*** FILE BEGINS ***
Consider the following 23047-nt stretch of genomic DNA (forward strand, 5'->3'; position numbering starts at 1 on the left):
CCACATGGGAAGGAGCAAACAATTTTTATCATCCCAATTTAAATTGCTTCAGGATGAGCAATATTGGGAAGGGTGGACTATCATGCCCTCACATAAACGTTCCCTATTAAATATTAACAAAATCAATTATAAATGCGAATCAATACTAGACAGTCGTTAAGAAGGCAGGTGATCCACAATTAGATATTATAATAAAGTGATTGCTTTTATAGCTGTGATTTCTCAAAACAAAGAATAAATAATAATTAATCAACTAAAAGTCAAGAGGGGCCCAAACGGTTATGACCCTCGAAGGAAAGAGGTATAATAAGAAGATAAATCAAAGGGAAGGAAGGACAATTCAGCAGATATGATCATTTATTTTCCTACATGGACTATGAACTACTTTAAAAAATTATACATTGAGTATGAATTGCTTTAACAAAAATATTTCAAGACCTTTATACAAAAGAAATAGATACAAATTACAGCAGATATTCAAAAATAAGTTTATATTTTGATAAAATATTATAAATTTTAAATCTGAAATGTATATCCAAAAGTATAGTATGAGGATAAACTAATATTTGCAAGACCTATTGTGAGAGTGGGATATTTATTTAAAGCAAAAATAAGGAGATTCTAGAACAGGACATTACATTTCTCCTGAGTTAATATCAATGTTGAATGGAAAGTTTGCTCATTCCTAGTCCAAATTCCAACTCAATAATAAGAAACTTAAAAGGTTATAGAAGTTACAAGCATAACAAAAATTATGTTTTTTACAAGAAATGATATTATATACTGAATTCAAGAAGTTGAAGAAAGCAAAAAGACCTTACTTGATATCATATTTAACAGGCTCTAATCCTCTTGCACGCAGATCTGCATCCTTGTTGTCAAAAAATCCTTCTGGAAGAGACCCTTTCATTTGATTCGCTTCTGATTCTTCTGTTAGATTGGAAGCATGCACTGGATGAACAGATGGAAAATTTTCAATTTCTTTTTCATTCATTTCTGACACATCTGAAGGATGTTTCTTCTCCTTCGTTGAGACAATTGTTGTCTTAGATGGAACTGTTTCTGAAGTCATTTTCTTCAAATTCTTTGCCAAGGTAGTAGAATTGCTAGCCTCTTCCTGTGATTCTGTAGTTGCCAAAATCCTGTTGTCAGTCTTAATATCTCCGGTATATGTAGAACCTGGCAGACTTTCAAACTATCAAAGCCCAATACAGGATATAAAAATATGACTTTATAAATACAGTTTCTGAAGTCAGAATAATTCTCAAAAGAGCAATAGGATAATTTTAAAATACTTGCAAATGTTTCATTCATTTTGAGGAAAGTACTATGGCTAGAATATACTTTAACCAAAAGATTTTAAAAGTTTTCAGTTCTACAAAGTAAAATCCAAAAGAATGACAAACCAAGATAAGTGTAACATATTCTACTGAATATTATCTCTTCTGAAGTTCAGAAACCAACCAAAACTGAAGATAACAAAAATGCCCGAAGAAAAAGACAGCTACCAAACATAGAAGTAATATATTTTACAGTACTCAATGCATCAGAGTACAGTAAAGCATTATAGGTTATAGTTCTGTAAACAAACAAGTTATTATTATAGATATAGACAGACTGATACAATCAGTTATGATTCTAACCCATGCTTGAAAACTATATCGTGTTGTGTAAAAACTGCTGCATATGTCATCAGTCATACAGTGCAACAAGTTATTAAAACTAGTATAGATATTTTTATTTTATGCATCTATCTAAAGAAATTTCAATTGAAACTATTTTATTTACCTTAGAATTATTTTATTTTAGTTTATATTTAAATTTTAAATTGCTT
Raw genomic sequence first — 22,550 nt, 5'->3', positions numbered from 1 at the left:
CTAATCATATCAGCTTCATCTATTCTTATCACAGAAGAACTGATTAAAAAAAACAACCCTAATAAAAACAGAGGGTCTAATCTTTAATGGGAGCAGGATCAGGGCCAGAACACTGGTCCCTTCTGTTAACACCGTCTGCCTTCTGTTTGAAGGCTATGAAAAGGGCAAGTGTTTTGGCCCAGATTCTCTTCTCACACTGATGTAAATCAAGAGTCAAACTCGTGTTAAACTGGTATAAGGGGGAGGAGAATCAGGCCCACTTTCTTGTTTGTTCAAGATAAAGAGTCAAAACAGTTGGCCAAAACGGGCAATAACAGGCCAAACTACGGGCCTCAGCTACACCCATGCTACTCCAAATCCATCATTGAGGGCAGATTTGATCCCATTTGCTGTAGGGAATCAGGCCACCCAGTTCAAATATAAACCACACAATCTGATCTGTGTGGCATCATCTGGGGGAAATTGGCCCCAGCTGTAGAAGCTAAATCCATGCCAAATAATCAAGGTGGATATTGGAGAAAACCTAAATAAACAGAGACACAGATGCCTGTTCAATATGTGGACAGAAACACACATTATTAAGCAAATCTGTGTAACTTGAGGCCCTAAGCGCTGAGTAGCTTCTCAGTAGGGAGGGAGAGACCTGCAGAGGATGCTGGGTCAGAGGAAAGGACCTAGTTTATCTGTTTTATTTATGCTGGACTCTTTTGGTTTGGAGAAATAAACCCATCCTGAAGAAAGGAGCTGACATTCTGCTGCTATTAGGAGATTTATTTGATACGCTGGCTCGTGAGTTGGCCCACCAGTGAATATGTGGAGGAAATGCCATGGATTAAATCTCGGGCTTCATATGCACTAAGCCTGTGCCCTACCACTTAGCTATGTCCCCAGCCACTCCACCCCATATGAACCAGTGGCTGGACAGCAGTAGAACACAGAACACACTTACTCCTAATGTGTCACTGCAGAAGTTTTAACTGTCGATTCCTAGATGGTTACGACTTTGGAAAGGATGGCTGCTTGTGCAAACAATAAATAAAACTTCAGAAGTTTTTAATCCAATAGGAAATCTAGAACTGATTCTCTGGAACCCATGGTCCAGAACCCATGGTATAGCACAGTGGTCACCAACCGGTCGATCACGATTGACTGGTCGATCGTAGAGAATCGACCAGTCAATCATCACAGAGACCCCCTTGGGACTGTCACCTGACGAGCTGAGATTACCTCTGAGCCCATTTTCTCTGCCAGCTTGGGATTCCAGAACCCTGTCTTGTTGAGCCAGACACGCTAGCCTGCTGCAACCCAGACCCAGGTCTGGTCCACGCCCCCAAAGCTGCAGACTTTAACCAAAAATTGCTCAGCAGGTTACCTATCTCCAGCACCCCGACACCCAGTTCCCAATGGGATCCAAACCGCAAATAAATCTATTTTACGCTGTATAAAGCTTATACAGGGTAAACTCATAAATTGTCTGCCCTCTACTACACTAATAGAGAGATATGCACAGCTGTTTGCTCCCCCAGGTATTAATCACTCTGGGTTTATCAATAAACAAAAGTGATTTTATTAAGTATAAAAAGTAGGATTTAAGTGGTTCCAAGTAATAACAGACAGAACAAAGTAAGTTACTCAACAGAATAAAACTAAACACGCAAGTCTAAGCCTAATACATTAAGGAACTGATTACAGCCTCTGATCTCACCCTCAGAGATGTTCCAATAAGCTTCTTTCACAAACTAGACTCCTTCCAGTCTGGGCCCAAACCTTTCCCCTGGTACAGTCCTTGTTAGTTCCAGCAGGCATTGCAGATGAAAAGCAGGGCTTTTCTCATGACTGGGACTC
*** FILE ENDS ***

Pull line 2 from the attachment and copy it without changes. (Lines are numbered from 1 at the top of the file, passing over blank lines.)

CCACATGGGAAGGAGCAAACAATTTTTATCATCCCAATTTAAATTGCTTCAGGATGAGCAATATTGGGAAGGGTGGACTATCATGCCCTCACATAAACGTTCCCTATTAAATATTAACAAAATCAATTATAAATGCGAATCAATACTAGACAGTCGTTAAGAAGGCAGGTGATCCACAATTAGATATTATAATAAAGTGATTGCTTTTATAGCTGTGATTTCTCAAAACAAAGAATAAATAATAATTAATCAACTAAAAGTCAAGAGGGGCCCAAACGGTTATGACCCTCGAAGGAAAGAGGTATAATAAGAAGATAAATCAAAGGGAAGGAAGGACAATTCAGCAGATATGATCATTTATTTTCCTACATGGACTATGAACTACTTTAAAAAATTATACATTGAGTATGAATTGCTTTAACAAAAATATTTCAAGACCTTTATACAAAAGAAATAGATACAAATTACAGCAGATATTCAAAAATAAGTTTATATTTTGATAAAATATTATAAATTTTAAATCTGAAATGTATATCCAAAAGTATAGTATGAGGATAAACTAATATTTGCAAGACCTATTGTGAGAGTGGGATATTTATTTAAAGCAAAAATAAGGAGATTCTAGAACAGGACATTACATTTCTCCTGAGTTAATATCAATGTTGAATGGAAAGTTTGCTCATTCCTAGTCCAAATTCCAACTCAATAATAAGAAACTTAAAAGGTTATAGAAGTTACAAGCATAACAAAAATTATGTTTTTTACAAGAAATGATATTATATACTGAATTCAAGAAGTTGAAGAAAGCAAAAAGACCTTACTTGATATCATATTTAACAGGCTCTAATCCTCTTGCACGCAGATCTGCATCCTTGTTGTCAAAAAATCCTTCTGGAAGAGACCCTTTCATTTGATTCGCTTCTGATTCTTCTGTTAGATTGGAAGCATGCACTGGATGAACAGATGGAAAATTTTCAATTTCTTTTTCATTCATTTCTGACACATCTGAAGGATGTTTCTTCTCCTTCGTTGAGACAATTGTTGTCTTAGATGGAACTGTTTCTGAAGTCATTTTCTTCAAATTCTTTGCCAAGGTAGTAGAATTGCTAGCCTCTTCCTGTGATTCTGTAGTTGCCAAAATCCTGTTGTCAGTCTTAATATCTCCGGTATATGTAGAACCTGGCAGACTTTCAAACTATCAAAGCCCAATACAGGATATAAAAATATGACTTTATAAATACAGTTTCTGAAGTCAGAATAATTCTCAAAAGAGCAATAGGATAATTTTAAAATACTTGCAAATGTTTCATTCATTTTGAGGAAAGTACTATGGCTAGAATATACTTTAACCAAAAGATTTTAAAAGTTTTCAGTTCTACAAAGTAAAATCCAAAAGAATGACAAACCAAGATAAGTGTAACATATTCTACTGAATATTATCTCTTCTGAAGTTCAGAAACCAACCAAAACTGAAGATAACAAAAATGCCCGAAGAAAAAGACAGCTACCAAACATAGAAGTAATATATTTTACAGTACTCAATGCATCAGAGTACAGTAAAGCATTATAGGTTATAGTTCTGTAAACAAACAAGTTATTATTATAGATATAGACAGACTGATACAATCAGTTATGATTCTAACCCATGCTTGAAAACTATATCGTGTTGTGTAAAAACTGCTGCATATGTCATCAGTCATACAGTGCAACAAGTTATTAAAACTAGTATAGATATTTTTATTTTATGCATCTATCTAAAGAAATTTCAATTGAAACTATTTTATTTACCTTAGAATTATTTTATTTTAGTTTATATTTAAATTTTAAATTGCTT